1. Teach the True Meaning of ChristmasOne of the most valuable lessons you can teach your children is the true meaning of Christmas. This tradition can get everyone in the Christmas spirit early on.
Read books about the true meaning of Christmas, attend plays or visit a live nativity scene. Taking the time to teach kids the true meaning of Christmas makes the day more about the many blessings your family has received rather than everyone being focused on presents, presents, presents.
2. Bring Home an Elf on the ShelfThe Elf on the Shelf is fun for both kids and their parents. Most families bring out the elf on Thanksgiving night or shortly after. Once you read the story book that comes with your elf, parents place the elf in new places every night. Each morning, your children go on the hunt for the elf and they can find him doing everything from playing with your kids' toys to taking a bubble bath in marshmallows.
The point of the Elf on the Shelf is that your elf flies to the North Pole every night to report to Santa Claus about your children's behavior for the day. Then he flies back to your home and sits in a new spot to watch your kids the next day. He flies away on Christmas Eve and doesn't return until the next Christmas season.
3. Help Others During the HolidaysChristmas is a great time to get your family involved in charity work. Donate your family's time to local charities to help ring the bell at the kettle to raise money, pack food boxes to be distributed to families in need or serve meals on Christmas at the local soup kitchen. Clean out your closets and get your children ready for new Christmas presents by donating their gently used toys, clothes they no longer wear and your family's household items to a local charity.
If time and goods aren't a possibility for your family this year, encourage your children to dig into their piggy banks and everyone can chip in to make a monetary donation. Or buy gifts that give back at Christmas so your loved ones get a beautiful gift and the proceeds go to charitable causes.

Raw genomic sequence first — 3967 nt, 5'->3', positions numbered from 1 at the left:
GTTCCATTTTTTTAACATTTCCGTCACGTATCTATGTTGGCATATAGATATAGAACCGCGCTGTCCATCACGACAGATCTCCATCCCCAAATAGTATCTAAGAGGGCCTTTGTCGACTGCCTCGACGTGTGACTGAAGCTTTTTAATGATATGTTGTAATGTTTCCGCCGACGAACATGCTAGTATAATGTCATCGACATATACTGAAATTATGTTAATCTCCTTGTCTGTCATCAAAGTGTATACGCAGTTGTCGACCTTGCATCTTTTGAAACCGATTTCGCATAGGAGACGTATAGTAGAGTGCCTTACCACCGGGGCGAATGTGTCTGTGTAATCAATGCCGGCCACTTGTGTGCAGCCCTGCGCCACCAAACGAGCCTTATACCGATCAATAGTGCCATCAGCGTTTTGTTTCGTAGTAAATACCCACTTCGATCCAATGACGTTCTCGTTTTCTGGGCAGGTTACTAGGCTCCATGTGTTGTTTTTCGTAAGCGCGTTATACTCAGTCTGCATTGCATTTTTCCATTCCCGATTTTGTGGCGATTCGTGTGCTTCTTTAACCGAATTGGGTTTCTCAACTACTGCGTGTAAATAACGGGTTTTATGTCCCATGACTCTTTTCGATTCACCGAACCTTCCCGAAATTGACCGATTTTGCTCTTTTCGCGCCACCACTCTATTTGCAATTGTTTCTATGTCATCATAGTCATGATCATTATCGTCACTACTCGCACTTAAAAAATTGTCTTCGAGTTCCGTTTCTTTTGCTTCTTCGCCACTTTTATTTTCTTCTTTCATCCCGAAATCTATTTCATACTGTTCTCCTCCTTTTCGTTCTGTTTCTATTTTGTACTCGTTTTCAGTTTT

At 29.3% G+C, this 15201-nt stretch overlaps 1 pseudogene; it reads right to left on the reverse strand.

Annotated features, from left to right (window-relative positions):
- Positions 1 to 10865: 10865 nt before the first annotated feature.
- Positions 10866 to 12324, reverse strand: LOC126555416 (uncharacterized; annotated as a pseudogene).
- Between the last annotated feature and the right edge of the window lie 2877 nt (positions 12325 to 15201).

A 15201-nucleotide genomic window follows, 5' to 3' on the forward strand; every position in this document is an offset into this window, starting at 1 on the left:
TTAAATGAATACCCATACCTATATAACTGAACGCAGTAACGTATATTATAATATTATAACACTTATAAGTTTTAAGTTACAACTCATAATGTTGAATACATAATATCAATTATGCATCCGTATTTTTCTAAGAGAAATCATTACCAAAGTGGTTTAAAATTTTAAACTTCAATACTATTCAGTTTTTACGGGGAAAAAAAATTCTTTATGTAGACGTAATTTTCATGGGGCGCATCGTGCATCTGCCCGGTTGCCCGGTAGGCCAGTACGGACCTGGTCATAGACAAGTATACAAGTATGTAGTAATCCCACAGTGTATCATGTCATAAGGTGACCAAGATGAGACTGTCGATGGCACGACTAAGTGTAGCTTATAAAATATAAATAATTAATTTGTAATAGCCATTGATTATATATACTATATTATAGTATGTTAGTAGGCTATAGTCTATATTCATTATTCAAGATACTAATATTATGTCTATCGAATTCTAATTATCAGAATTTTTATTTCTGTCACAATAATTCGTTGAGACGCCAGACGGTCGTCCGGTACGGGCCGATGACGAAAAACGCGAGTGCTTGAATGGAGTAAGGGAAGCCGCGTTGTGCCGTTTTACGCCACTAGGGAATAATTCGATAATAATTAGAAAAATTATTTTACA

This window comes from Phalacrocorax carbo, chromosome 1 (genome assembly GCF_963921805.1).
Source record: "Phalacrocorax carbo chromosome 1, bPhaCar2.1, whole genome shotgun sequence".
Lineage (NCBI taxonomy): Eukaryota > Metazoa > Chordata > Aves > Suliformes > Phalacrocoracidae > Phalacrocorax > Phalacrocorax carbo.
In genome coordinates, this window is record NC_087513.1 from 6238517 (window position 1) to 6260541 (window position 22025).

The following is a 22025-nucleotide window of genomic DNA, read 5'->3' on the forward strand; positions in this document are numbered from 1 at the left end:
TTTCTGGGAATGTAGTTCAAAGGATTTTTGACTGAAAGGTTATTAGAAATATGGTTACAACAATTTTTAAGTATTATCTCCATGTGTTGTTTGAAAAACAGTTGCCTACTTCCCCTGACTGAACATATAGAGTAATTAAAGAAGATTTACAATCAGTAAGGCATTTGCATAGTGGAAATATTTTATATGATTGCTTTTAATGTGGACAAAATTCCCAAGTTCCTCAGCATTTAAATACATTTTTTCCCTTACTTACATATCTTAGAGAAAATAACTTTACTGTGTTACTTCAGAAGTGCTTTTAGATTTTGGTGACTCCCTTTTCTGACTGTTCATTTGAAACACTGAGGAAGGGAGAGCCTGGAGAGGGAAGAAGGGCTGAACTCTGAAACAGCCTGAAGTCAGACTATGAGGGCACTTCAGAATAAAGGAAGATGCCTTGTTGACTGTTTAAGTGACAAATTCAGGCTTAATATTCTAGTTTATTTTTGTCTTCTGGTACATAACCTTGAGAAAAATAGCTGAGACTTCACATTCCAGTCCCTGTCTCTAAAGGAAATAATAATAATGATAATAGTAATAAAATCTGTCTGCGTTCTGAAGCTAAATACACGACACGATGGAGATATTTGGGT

4. Pick Out Your Tree at a Christmas Tree FarmEven if you don't have a Christmas tree farm close by, it's worth the time to take your family on a drive to one. This Christmas tradition is full of great memories for your entire family.
Not only can you pick your Christmas tree from the very place it grew, you can also have someone take your family's picture every year at the farm. As your children grow, you'll have a wonderful keepsake of your kids as you've all picked out the perfect tree.
5. Decorate TogetherFrom the tree to the outside of the house, make sure everyone gets involved in decorating for Christmas. Even little ones can help decorate the tree. Just get shatterproof ornaments and hooks that are covered in a rubbery-like material to protect fingers from sharp edges.
For the outside of your house, kids can help you untangle those strands of outdoor lights. They can then be a good helper from the ground as you climb the ladder to hang the lights.
6. Encourage Family Reading TimeWith so many Christmas books available, you could read a new one every day to your kids. Block off time every day or night to read a Christmas book together with your children.
A book a day gets everyone excited about Christmas weeks before the big day arrives. Be sure to get books that are age-appropriate for younger readers so everyone can take turns reading.
7. Go to a Christmas ParadeEveryone loves a parade, especially at Christmas. Many cities have an official Christmas tree lighting followed by a parade.
Circle the date on your calendar so you can watch the program, which usually features local students singing, playing instruments and a special word from your city's mayor or governor. The tree lighting follows and then kids can enjoy the city's parade, complete with candy and Santa's grand arrival.
8. Look at LightsPick a night or two that your family will drive around and look at Christmas lights together. Not only is this a Christmas tradition kids will remember as they grow into adults, it's also a good activity right before bed.
TV stations usually feature houses with Christmas lights or even entire neighborhoods that have decorated their homes for Christmas. Call or watch your favorite station to find the best places to visit for Christmas light viewing so you're not driving around all night only to find a handful of houses that are lit up.
9. Make Christmas PicturesThere's no better time to get the family together for a family photo than at Christmas. Book a session at the local portrait studio to get photos of everyone in their Christmas outfits. Or simply get the whole family to the mall to get an annual family photo with Santa.
With your family's busy schedule, it's hard to get everyone together for a family photo. Having an annual photo tradition at Christmas guarantees you'll have at least one family photo with everyone each year.
10. Cook and Bake TogetherThe big meals. The yummy sweets. You probably spend a lot of time in the kitchen around Christmas time. Bring your kids into the kitchen to cook and bake with you this Christmas. All that time in front of the stove is more fun with little helpers and kids love to help.
Younger children can help stir. Older kids can measure the right amount of ingredients. Your kids will take great pride in the food and sweets they've helped prepare and you'll get some quality time with your family at the same time.